After wandering around for half an hour or so, I decided to take a taxi back to the jetty.
You have to bargain with the taxi drivers here, particularly if you’re a westerner and so I negotiated a fee of 12 ringit (about $4) for the short trip to the jetty.
The driver was an Indian guy in his mid-forties. He had slicked backed hair and brilliant white teeth that seemed like porcelain against his black skin.
We started for the jetty, and glancing in the rearview mirror he asked me what my name was and if I was here on holiday.
After exchanging a few pleasantries about the weather and how hot it is, he asked “How come you are here on your own, are you not married?”
“No, I’m not married” I replied.
“Why not, why not married, sir?”
“I guess I’ve never been all that interested.”
“Are you married?” I asked, trying to change the focus of the conversation away from myself.
“Yes, I am married sir. I have two childrens” said the driver.
“That’s nice,” I said.
I sat back in my seat hoping that would be the end of the conversation, and stared out the window with envy at people dying in the blistering heat.
I could tell that the driver was still puzzled and it wasn’t long until he piped up again.
As the traffic slowed, he turned and tapped the back of his seat to get my attention “Sir, sir, excuse me sir….how come you not interested in married, is it you do not like the pussy…. You like the dick, yes?”
“Something like that” I replied, uncomfortably.
However he didn’t seem satisfied with the answer.
“So tell me sir, you like the girls, or you like the guys…?”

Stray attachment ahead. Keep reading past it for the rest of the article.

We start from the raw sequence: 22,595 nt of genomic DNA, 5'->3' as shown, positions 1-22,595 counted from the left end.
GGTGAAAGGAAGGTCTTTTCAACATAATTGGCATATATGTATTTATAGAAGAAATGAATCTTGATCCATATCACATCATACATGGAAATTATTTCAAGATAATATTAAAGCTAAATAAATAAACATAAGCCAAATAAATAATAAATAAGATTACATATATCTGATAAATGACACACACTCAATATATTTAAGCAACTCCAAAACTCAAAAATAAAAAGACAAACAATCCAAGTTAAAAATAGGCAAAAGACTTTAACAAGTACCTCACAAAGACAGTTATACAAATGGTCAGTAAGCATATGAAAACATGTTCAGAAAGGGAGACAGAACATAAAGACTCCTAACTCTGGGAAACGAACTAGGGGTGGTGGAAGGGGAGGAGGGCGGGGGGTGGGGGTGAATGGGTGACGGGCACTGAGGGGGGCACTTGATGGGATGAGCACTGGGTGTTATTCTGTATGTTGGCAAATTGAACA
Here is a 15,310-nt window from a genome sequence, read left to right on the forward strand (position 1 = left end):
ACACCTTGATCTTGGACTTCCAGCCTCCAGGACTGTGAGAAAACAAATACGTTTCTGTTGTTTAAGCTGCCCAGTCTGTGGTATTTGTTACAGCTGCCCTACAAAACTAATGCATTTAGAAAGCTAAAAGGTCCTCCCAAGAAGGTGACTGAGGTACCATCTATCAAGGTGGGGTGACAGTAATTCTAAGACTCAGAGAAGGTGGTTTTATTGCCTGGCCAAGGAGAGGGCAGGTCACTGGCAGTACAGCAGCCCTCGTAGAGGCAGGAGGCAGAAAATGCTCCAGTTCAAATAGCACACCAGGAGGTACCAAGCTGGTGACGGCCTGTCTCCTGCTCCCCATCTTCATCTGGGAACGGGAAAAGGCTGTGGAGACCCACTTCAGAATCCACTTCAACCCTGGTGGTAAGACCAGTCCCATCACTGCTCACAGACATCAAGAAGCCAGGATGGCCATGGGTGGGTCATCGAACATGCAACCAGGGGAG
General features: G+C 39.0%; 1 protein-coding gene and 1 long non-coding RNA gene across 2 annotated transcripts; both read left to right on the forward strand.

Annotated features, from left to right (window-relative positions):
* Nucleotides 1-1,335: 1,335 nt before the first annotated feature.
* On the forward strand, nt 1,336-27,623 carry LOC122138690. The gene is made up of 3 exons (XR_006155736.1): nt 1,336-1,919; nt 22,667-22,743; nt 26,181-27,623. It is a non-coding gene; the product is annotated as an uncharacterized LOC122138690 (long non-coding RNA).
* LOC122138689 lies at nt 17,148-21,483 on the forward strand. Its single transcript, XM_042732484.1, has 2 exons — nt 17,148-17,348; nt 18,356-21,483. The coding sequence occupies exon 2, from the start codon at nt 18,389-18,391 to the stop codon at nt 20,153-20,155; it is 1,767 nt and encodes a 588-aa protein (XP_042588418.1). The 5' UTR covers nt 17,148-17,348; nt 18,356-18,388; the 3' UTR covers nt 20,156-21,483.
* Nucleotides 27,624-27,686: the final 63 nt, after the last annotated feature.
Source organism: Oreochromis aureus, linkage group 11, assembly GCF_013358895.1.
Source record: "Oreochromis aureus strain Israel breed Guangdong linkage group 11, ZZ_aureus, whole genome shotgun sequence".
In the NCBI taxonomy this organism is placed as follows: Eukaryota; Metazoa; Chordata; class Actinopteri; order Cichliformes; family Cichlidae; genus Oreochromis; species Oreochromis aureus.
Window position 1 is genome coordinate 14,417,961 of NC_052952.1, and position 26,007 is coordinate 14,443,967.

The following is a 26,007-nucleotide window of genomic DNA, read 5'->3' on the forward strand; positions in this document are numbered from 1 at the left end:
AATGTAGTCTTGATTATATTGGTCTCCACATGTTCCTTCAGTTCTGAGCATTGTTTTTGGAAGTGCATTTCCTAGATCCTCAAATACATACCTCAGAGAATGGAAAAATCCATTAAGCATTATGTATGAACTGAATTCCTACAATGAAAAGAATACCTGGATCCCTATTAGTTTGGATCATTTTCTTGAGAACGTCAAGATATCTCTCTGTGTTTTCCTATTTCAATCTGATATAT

“Look I prefer guys, okay….” I replied.
“Oh, then that is the problem,” he said, nodding thoughtfully. Like he had just received some bad news, not like “your mother is dying” but more like “she’ll live.”
I thought about explaining how it’s not really a problem if I’ve never really been all that interested in getting married, but decided that it’s probably best to leave the conversation at that.
Arriving at the jetty, I gave him a three dollar tip and caught the ferry back to the island for the princely sum of 70 cents.
At the apartment where we stay, there is a team of cleaners, gardeners and security guards . Most of them are Malay, and I thought it would be nice to learn how to say “good morning” as I pass them on the way to the pool area during my morning walk..
My “good morning” is generally greeted with a nod and a smile, and often a “good morning” in return.
“Your Malay is very good sir,” said one of the guards, and, drunk with praise, I thought I’d add to it with what thought I was “How are you?”
He kind of winced and shot me a blank look in return, and I figured that maybe you’re not meant to get too friendly with the guards.
Later, I tried it again with the gardener, who nodded and smiled and then returned to whatever it was he was doing before I interrupted him, the way I do when it’s easier to simply ignore someone than to try to understand them.
I tried again with the guy who cleans the lifts and another guy who was polishing the floor in the foyer. He smiled and reached for a small brown paper which he unwrapped. I leaned forward to get a closer look and he presented what appeared to be a dead fish. Actually it looked more like it was paralyzed than dead, but I wasn’t quite sure how I was meant to respond. Was he offering me the fish as a gift, or was I meant to compliment him on his hunting skills? Either way it was an awkward moment and I decided it was easier to just smile and nod, and make my way back to the apartment.
It’s easy to get simple things confused. Especially sayings that sound familiar.
Later I discovered that instead of walking up to people and saying “Apa Kabar” (How are you?) I had in fact been saying “Good morning, god is great…”
It’s just as well we’re heading home tomorrow.
Have a lovely weekend.